I don’t believe that steak is ice cream is tofu is tequila, I just don’t understand how the calories contained in each are different from each other.

          1. If you understand that carbs, fats and amino acids have different metabolic functions, then I don’t really know what to say.

          2. Nutritive vs. Non-nutrative calories – can’t find a simple summary for you on der web, but simply put: some calories are tied up in complex molecules that break out additional nutritive components (vitamins, minersals, antioxidants, whatever) when your body separates the glucose/fructose/lactose out of it. Simple sweeteners, by and large, are just the sugar with none of the other nutritive stuff. Additionally, when the body breaks down the more complex nutritive molecules (like milk fat), it reduces the sugars to a form that the body breaks down most effectively, whereas a lot of these simpler sweeteners are harder and slower to break down, resulting in a ton of ‘excess’ caloric material that your body doesn’t necessarily need (or recognize as needed), and which may end up being stored, translating to fat, etc.

            Thats a pretty caveman explanation, and anyone with basic high school biology will probably laugh at me, but thats as simply as I understand it. Sugar from a fresh fruit is broken down much more effectively by the body than is the extracted fructose added to unsweetened concentrated fruit juices. The idea of bioavailability is also involved in there somewhere: e.g. a glass of milk has more ‘bioavailable’ calcium than say a calcium supplement that has the same (or more!) theoretical calcium in it, because your body instantly recognizes the molecule the calcium in milk is tied up in, while the isolated mineral, on its own, is mostly passed through as pee-colorant. Though some is used, obviously. Hope this helps somewhat.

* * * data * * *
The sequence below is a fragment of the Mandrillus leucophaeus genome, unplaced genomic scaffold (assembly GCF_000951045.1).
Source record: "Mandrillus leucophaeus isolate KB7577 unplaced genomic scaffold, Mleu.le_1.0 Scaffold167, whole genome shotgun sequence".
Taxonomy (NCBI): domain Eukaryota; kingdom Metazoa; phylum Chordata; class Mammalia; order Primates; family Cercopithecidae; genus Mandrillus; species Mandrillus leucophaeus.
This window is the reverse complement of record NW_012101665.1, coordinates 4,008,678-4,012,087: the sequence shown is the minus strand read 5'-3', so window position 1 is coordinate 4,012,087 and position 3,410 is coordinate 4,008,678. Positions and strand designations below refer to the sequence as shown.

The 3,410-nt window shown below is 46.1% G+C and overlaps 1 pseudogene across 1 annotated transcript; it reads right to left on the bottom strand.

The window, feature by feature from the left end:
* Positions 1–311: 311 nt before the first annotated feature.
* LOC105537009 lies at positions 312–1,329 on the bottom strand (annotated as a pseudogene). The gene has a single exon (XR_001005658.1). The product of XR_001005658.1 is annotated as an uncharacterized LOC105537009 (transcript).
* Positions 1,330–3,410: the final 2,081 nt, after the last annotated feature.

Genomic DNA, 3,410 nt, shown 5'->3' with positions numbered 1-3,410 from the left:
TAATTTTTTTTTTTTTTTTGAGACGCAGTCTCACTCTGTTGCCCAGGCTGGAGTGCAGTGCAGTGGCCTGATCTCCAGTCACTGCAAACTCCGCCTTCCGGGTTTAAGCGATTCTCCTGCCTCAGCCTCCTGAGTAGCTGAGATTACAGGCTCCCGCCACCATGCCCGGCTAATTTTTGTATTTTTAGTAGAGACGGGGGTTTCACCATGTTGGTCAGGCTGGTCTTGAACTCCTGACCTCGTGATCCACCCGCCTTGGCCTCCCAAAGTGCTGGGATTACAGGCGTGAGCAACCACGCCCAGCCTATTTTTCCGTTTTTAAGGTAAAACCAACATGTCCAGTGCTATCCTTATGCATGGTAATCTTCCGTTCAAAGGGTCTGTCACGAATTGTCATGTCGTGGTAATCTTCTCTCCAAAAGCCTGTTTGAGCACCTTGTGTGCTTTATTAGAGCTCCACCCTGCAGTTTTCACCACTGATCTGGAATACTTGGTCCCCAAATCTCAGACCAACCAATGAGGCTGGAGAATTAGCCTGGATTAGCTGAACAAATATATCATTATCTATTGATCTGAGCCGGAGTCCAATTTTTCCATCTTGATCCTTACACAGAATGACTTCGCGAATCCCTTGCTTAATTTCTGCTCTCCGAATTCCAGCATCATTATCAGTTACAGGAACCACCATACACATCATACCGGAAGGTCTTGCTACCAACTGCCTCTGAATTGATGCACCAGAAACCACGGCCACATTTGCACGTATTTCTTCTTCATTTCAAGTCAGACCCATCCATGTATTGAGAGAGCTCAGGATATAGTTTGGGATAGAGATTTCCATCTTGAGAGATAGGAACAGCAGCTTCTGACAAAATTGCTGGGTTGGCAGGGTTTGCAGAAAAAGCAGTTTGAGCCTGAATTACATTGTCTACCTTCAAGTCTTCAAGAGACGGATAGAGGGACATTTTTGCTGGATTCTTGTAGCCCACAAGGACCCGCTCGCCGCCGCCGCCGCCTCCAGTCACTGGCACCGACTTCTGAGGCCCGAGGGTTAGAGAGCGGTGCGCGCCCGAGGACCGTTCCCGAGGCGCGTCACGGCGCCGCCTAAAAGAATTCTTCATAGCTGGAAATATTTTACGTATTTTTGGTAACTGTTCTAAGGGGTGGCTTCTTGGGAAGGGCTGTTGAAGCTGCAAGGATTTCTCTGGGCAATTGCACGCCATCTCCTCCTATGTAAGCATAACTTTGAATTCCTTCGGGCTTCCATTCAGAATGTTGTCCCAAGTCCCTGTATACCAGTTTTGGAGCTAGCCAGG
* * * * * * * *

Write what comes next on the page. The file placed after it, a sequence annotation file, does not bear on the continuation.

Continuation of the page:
1. However my understanding is that in terms of _weight gain_ specifically, research into whether the calories actually are different has come up empty.

              Where it appears these things come into play are in the areas of how they affect behavior. But in terms of the direct effects on weight, it appears that a calorie is a calorie.